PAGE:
Ask her to come around for a few hours just to talk, don''t push her by saying she must move back in. She is still a child still she WILL change her mind about everything she has done.
If you don''t calm down I don''t see how this is going to work. No one wants to be talked at rather they want to be talked to.

Reply to Sue
Posted by: Jenna | 2012/01/18

Is there a reason she ran away? Kids that have a happy home, supportive parents, good education, etc don’ t just up and leave in a matter of a few hours. Did you fight about her orientation? Fight about her partner? Not accept who she is and even if you don’ t think she’ s gay, accept that it’ s a phase she’ s going through? It’ s very melodramatic for her to do what she’ s doing if you were truly and honestly supportive of her choices. Did she tell you of her intentions to stop schooling? Or was that also an out of the blue thing? Is she doing well at school generally? Does she have problems with her friends? Bullying? There could be underlying factors because really, a child does not leave a happy environment. I think you need to speak to her school and ask her and her partner to come around and discuss this like reasonable people.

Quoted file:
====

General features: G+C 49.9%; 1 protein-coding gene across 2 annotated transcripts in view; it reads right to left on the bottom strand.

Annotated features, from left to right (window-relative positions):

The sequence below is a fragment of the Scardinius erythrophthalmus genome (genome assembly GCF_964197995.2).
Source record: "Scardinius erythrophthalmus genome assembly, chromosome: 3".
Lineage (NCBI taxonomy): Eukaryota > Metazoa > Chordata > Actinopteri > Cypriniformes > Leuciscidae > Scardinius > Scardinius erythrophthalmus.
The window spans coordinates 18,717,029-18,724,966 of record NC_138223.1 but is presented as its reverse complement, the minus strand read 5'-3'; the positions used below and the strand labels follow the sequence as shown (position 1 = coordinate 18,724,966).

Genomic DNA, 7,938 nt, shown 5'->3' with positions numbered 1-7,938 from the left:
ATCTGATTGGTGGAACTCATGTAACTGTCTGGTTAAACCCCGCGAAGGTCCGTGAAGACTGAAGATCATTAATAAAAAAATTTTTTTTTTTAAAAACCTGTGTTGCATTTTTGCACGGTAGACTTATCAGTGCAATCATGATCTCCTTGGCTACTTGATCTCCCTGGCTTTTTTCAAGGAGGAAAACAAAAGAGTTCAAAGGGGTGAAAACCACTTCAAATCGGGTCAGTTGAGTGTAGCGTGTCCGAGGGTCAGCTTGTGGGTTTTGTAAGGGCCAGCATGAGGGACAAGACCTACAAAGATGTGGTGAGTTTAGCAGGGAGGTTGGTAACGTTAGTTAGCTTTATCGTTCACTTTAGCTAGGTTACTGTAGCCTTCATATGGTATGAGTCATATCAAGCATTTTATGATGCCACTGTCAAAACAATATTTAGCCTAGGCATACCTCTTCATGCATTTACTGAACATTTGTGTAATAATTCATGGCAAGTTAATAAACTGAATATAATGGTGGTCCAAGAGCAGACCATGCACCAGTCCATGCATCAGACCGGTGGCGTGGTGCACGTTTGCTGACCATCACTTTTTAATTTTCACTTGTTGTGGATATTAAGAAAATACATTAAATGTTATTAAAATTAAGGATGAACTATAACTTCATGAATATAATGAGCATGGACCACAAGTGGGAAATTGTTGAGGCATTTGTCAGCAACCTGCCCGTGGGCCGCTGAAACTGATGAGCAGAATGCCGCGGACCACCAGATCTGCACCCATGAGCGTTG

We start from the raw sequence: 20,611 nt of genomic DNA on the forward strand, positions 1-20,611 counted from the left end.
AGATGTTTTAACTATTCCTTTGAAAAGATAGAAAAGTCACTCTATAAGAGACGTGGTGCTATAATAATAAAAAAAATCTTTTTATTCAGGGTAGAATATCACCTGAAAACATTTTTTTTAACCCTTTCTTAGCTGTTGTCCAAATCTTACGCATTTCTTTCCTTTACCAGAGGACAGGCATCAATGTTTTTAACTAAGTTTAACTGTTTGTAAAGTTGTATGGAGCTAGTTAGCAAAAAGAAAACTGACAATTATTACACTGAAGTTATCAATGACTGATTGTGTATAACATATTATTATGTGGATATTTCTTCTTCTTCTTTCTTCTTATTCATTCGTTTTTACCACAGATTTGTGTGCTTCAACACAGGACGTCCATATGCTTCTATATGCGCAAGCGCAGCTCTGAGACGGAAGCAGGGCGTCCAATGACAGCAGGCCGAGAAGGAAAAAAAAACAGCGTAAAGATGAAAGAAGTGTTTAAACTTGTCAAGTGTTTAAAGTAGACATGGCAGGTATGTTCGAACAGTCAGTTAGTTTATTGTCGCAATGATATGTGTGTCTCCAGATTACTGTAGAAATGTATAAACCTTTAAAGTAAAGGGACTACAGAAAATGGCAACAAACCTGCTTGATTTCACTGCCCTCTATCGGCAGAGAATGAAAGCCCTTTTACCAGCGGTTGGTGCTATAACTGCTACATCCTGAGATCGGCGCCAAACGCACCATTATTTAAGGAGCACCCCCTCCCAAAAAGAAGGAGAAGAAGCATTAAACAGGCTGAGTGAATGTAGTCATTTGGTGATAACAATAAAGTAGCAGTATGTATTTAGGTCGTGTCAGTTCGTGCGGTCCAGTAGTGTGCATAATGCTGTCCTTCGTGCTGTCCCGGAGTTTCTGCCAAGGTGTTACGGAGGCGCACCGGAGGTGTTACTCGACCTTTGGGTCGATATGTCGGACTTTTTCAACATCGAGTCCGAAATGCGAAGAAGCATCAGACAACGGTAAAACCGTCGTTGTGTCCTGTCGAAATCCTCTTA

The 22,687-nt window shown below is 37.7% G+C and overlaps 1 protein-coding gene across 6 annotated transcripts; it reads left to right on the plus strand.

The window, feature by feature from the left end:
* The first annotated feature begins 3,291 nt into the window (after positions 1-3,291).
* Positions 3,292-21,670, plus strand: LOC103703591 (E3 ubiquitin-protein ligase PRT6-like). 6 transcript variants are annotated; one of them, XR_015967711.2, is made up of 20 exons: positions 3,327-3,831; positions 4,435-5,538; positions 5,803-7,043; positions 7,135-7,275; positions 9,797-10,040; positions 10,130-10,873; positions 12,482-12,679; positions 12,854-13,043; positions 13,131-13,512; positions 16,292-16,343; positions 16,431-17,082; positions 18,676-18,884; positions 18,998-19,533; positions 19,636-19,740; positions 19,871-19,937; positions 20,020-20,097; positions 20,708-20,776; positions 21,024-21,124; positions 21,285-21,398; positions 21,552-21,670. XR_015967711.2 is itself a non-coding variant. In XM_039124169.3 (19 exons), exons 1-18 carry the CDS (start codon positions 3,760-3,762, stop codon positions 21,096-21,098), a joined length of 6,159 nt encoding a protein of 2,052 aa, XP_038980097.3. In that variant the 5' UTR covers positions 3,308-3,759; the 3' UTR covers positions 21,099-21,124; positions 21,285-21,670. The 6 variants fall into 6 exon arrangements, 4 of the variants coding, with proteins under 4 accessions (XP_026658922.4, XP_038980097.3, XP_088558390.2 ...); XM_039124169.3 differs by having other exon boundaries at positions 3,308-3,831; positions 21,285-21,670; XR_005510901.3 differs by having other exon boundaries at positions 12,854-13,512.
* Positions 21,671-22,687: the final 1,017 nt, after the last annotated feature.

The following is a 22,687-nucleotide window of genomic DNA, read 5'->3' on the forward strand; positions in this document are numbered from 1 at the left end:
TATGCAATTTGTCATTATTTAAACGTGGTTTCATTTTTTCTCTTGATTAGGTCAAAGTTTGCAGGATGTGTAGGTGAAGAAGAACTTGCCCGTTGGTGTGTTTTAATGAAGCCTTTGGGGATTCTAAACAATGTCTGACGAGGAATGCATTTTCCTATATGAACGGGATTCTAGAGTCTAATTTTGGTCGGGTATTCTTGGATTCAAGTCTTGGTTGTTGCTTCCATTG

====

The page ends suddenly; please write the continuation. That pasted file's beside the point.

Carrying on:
Reply to Jenna
Posted by: Maria | 2012/01/18

First of all, I don''t think her sexual orientation is relevant here, she might as well have gone to live with a guy. The more important issue is that your underage child has run away from home. You could try and fetch her back and forbid her to ever see this person again, but somehow I doubt that would work. I would try the approach of showing acceptance. Tell her that she is welcome to bring her girlfriend home, you would like to meet and get to know her. Do not reject her based on her being gay.

I suggest you consult with a counsellor, is there one at her school who could also talk to her? And perhaps a lawyer, if you want to go the route of legal action against the girlfriend, whom I assume is older than your daughter.

This is a horrible situation you and she are in - it will need wisdom and strength on your part to handle it. Take care.